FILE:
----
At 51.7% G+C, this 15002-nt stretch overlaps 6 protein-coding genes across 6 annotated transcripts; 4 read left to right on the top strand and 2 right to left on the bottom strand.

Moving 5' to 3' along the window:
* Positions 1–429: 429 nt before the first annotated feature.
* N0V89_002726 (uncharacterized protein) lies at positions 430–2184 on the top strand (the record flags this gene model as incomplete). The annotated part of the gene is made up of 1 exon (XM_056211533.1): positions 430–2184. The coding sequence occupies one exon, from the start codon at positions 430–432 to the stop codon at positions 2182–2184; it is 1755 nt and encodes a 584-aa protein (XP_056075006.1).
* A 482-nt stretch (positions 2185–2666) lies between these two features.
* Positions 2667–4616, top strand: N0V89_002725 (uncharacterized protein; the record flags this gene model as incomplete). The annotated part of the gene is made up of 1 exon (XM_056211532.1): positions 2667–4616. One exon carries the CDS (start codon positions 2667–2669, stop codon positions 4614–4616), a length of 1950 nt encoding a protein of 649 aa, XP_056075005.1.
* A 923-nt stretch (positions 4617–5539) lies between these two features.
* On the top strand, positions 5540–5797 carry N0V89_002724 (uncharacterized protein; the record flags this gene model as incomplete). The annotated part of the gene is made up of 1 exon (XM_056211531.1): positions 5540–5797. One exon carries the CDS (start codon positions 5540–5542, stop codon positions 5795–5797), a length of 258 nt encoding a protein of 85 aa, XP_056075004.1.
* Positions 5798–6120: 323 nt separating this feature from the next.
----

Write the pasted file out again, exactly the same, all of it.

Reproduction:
At 51.7% G+C, this 15002-nt stretch overlaps 6 protein-coding genes across 6 annotated transcripts; 4 read left to right on the top strand and 2 right to left on the bottom strand.

Moving 5' to 3' along the window:
* Positions 1–429: 429 nt before the first annotated feature.
* N0V89_002726 (uncharacterized protein) lies at positions 430–2184 on the top strand (the record flags this gene model as incomplete). The annotated part of the gene is made up of 1 exon (XM_056211533.1): positions 430–2184. The coding sequence occupies one exon, from the start codon at positions 430–432 to the stop codon at positions 2182–2184; it is 1755 nt and encodes a 584-aa protein (XP_056075006.1).
* A 482-nt stretch (positions 2185–2666) lies between these two features.
* Positions 2667–4616, top strand: N0V89_002725 (uncharacterized protein; the record flags this gene model as incomplete). The annotated part of the gene is made up of 1 exon (XM_056211532.1): positions 2667–4616. One exon carries the CDS (start codon positions 2667–2669, stop codon positions 4614–4616), a length of 1950 nt encoding a protein of 649 aa, XP_056075005.1.
* A 923-nt stretch (positions 4617–5539) lies between these two features.
* On the top strand, positions 5540–5797 carry N0V89_002724 (uncharacterized protein; the record flags this gene model as incomplete). The annotated part of the gene is made up of 1 exon (XM_056211531.1): positions 5540–5797. One exon carries the CDS (start codon positions 5540–5542, stop codon positions 5795–5797), a length of 258 nt encoding a protein of 85 aa, XP_056075004.1.
* Positions 5798–6120: 323 nt separating this feature from the next.